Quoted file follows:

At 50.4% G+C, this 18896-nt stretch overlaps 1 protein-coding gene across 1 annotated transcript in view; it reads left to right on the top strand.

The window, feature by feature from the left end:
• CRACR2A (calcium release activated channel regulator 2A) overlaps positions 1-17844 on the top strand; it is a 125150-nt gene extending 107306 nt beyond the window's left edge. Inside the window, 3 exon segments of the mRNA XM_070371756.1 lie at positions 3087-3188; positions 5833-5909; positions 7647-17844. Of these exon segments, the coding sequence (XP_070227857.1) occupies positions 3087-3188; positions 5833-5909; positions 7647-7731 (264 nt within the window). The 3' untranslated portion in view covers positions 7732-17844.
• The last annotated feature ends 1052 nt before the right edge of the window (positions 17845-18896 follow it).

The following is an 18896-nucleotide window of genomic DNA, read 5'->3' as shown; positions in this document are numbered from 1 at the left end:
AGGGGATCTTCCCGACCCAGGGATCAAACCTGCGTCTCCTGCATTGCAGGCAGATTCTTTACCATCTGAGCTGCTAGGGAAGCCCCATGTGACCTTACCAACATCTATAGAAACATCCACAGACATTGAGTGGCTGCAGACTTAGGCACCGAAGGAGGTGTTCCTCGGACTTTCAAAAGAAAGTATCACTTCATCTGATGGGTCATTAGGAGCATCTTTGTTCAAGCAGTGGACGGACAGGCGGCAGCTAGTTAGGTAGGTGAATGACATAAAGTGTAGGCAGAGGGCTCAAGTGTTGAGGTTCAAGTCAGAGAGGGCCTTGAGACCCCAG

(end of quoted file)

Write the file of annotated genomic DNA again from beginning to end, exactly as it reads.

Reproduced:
At 50.4% G+C, this 18896-nt stretch overlaps 1 protein-coding gene across 1 annotated transcript in view; it reads left to right on the top strand.

The window, feature by feature from the left end:
• CRACR2A (calcium release activated channel regulator 2A) overlaps positions 1-17844 on the top strand; it is a 125150-nt gene extending 107306 nt beyond the window's left edge. Inside the window, 3 exon segments of the mRNA XM_070371756.1 lie at positions 3087-3188; positions 5833-5909; positions 7647-17844. Of these exon segments, the coding sequence (XP_070227857.1) occupies positions 3087-3188; positions 5833-5909; positions 7647-7731 (264 nt within the window). The 3' untranslated portion in view covers positions 7732-17844.
• The last annotated feature ends 1052 nt before the right edge of the window (positions 17845-18896 follow it).

The following is an 18896-nucleotide window of genomic DNA, read 5'->3' as shown; positions in this document are numbered from 1 at the left end:
AGGGGATCTTCCCGACCCAGGGATCAAACCTGCGTCTCCTGCATTGCAGGCAGATTCTTTACCATCTGAGCTGCTAGGGAAGCCCCATGTGACCTTACCAACATCTATAGAAACATCCACAGACATTGAGTGGCTGCAGACTTAGGCACCGAAGGAGGTGTTCCTCGGACTTTCAAAAGAAAGTATCACTTCATCTGATGGGTCATTAGGAGCATCTTTGTTCAAGCAGTGGACGGACAGGCGGCAGCTAGTTAGGTAGGTGAATGACATAAAGTGTAGGCAGAGGGCTCAAGTGTTGAGGTTCAAGTCAGAGAGGGCCTTGAGACCCCAG